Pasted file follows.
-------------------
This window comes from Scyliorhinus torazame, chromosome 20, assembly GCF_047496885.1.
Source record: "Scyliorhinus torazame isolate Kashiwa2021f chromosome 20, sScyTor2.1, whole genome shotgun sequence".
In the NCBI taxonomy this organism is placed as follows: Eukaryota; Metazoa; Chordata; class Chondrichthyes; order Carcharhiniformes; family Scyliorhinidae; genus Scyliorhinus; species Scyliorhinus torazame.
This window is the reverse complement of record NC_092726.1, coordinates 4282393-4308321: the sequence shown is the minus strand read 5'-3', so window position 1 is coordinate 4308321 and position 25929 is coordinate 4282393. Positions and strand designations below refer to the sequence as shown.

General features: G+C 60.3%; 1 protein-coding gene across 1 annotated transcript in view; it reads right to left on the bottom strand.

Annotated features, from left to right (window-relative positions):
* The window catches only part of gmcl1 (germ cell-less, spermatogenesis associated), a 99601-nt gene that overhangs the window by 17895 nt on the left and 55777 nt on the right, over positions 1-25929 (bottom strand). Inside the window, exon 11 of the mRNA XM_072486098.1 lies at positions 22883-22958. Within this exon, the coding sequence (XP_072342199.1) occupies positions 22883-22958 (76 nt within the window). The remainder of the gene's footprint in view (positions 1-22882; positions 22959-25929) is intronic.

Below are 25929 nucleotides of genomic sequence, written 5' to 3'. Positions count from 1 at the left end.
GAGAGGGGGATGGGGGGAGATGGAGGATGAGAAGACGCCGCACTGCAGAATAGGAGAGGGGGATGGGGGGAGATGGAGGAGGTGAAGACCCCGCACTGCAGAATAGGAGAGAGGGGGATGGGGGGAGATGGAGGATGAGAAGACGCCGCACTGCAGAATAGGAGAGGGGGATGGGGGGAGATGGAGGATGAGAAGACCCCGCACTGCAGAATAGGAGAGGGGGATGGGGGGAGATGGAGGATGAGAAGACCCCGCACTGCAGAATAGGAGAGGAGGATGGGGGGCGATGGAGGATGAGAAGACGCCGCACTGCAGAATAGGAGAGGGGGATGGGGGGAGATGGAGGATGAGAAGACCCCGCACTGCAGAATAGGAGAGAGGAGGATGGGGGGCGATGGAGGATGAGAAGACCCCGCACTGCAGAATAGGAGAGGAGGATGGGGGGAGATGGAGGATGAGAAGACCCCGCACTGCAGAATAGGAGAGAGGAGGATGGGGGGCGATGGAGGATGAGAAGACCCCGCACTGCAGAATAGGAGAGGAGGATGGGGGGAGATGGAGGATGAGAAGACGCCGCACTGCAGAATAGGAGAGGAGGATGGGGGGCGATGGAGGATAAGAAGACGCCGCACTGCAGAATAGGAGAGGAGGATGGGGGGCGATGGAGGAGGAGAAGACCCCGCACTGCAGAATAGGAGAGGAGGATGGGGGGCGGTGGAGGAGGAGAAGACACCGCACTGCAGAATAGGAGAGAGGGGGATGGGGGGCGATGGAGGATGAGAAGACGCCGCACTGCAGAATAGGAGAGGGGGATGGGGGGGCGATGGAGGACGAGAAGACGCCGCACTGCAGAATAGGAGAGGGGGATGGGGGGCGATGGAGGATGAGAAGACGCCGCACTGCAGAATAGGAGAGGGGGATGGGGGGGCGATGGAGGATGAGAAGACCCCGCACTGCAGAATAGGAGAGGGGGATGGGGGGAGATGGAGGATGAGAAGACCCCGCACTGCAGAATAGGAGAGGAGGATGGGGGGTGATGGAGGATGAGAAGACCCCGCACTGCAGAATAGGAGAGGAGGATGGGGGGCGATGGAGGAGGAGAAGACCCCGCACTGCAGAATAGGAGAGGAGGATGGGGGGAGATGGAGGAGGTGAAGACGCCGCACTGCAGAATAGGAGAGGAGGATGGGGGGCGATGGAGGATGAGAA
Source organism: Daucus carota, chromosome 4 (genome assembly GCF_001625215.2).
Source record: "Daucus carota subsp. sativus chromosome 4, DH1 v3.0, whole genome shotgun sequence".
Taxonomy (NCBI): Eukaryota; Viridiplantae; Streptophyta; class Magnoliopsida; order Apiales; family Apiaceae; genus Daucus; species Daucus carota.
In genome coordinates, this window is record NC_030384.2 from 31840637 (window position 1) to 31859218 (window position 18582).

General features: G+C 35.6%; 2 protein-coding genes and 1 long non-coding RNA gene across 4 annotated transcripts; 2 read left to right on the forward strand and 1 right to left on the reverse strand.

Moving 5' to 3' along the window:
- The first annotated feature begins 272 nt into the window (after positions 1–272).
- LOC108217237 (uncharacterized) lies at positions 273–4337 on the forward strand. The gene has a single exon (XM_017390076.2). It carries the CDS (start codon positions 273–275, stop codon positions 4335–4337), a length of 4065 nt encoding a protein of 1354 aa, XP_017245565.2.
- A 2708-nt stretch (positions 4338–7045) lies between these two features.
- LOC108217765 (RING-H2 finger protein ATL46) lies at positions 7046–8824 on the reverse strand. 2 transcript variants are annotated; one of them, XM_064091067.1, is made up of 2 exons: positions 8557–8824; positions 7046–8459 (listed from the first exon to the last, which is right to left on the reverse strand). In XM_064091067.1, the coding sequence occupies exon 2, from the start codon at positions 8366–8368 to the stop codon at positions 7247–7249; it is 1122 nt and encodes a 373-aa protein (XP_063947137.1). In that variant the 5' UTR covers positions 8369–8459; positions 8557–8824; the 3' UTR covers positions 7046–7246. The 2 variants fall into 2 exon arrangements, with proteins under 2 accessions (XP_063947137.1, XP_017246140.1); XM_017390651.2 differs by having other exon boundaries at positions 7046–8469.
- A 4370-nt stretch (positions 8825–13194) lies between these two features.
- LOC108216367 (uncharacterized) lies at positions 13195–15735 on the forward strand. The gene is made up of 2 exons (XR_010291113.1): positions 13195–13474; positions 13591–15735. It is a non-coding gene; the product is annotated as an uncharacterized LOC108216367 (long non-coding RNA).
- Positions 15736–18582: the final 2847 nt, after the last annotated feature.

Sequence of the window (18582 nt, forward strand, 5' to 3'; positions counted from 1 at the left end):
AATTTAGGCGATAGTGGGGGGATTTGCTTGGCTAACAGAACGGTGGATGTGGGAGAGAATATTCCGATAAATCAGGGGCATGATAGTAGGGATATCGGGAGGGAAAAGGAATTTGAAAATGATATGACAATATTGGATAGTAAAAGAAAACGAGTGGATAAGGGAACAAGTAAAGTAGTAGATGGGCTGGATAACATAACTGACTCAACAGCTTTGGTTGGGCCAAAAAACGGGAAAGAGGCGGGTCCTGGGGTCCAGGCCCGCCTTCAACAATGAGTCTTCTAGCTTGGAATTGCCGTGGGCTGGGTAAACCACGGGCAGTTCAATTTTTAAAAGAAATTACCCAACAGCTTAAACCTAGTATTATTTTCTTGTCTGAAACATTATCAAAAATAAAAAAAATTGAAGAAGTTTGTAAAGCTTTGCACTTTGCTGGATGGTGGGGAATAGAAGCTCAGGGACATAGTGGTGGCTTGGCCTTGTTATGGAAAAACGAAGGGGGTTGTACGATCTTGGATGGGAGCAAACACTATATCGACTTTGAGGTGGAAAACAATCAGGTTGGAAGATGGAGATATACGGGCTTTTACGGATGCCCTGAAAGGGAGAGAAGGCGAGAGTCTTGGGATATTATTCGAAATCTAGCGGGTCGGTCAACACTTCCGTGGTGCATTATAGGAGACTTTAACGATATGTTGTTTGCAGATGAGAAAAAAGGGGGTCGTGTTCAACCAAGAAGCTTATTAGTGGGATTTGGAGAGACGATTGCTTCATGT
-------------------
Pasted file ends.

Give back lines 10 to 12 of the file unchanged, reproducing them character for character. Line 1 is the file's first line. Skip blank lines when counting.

Source organism: Daucus carota, chromosome 4 (genome assembly GCF_001625215.2).
Source record: "Daucus carota subsp. sativus chromosome 4, DH1 v3.0, whole genome shotgun sequence".
Taxonomy (NCBI): Eukaryota; Viridiplantae; Streptophyta; class Magnoliopsida; order Apiales; family Apiaceae; genus Daucus; species Daucus carota.